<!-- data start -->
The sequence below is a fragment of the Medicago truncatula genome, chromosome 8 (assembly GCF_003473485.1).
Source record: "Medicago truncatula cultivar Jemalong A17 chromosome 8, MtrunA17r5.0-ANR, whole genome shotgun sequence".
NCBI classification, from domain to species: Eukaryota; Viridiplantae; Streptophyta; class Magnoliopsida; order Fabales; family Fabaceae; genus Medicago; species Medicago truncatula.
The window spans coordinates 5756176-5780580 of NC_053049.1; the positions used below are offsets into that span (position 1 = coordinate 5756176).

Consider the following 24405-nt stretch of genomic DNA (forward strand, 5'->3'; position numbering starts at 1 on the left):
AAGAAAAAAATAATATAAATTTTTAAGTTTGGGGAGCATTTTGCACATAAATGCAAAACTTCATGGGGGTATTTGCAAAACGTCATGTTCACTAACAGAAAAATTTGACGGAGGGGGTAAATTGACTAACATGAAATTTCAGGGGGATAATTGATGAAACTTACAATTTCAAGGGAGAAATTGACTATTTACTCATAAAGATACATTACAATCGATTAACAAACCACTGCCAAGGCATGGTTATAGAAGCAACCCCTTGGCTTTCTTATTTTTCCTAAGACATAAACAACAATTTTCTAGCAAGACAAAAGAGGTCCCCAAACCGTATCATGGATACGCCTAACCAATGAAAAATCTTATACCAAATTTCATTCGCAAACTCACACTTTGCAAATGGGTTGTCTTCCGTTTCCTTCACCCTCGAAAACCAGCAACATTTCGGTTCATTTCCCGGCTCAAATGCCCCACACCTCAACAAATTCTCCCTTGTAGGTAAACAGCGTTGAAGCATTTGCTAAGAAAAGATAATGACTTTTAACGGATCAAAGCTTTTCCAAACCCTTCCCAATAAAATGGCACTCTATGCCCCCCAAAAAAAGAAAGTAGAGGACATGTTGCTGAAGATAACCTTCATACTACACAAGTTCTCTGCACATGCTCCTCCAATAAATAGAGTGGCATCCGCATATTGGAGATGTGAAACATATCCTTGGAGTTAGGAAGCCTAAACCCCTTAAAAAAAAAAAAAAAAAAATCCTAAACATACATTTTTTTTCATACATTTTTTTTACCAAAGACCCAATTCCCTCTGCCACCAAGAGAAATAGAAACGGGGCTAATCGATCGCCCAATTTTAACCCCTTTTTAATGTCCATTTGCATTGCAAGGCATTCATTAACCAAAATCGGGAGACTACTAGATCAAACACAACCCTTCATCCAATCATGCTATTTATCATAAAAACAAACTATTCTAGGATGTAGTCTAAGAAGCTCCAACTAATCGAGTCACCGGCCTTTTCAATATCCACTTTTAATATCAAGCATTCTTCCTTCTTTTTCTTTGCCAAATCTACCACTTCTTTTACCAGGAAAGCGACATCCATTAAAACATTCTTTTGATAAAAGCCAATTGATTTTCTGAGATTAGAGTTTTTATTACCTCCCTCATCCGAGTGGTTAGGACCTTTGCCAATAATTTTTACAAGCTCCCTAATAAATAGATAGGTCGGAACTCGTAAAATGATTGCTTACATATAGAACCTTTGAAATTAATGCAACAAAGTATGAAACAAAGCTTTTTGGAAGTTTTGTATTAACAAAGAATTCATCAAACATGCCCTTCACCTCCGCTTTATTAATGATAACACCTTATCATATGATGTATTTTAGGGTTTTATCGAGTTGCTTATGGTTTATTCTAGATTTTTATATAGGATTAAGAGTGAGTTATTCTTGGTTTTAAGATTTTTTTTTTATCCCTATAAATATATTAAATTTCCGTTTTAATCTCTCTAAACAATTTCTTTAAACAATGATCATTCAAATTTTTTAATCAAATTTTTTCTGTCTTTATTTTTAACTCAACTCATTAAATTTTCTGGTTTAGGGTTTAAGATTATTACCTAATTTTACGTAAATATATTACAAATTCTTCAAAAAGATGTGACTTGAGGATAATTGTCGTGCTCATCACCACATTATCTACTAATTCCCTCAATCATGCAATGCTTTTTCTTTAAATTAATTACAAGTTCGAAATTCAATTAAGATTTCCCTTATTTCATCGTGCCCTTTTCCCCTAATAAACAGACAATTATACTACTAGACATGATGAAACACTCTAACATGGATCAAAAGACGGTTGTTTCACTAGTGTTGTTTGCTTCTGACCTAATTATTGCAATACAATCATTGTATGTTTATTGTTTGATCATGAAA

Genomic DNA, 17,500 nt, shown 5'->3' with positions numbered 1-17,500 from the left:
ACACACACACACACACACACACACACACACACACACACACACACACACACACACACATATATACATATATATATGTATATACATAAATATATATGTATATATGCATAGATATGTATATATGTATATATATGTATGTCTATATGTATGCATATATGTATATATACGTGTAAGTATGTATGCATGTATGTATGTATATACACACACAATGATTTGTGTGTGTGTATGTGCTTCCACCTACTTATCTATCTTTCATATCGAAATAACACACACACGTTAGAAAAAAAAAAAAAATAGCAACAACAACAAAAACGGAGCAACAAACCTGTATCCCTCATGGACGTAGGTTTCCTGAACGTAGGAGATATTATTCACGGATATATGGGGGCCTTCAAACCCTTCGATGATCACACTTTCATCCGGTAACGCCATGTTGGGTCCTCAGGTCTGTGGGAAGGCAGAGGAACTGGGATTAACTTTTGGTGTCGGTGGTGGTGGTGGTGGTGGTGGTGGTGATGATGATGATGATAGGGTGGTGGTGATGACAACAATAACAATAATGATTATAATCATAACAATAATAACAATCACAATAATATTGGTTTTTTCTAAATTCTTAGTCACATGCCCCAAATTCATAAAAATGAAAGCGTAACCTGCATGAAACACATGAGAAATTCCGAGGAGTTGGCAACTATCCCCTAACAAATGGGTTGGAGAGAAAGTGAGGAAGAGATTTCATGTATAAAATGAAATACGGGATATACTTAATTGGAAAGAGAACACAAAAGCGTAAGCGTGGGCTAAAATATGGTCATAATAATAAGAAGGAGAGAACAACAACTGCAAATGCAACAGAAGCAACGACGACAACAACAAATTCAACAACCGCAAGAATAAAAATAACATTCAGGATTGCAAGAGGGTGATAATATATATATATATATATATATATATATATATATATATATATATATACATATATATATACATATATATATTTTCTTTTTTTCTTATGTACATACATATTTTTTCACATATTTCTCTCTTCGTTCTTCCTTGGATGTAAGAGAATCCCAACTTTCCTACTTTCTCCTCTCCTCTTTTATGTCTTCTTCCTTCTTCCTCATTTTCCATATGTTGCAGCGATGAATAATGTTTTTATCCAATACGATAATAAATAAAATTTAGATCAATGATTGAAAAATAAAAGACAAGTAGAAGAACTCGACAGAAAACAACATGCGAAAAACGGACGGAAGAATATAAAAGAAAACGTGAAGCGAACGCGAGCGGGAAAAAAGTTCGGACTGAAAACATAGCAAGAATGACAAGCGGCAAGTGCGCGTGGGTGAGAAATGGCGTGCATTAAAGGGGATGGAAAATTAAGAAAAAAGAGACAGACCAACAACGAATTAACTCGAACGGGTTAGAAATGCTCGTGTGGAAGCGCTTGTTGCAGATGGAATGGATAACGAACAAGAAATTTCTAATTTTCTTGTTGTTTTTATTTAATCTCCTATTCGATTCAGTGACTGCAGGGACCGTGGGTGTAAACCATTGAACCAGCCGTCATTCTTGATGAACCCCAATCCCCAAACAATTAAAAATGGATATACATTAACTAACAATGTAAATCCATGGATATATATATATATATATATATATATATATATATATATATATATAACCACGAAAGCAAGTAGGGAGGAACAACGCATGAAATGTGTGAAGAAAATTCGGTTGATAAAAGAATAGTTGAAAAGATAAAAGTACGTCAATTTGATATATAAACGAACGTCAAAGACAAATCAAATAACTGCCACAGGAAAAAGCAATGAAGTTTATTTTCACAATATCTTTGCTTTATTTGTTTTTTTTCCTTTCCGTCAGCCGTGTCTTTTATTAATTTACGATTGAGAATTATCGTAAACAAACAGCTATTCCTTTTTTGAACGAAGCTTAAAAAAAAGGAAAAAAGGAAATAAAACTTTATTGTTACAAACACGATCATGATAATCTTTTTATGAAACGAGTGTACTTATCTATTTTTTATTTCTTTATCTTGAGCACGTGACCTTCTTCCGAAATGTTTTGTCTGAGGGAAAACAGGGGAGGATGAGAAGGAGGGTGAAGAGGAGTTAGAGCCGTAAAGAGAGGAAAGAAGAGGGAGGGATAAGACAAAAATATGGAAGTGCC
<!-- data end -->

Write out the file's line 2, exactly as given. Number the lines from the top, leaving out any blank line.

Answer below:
Source record: "Medicago truncatula cultivar Jemalong A17 chromosome 8, MtrunA17r5.0-ANR, whole genome shotgun sequence".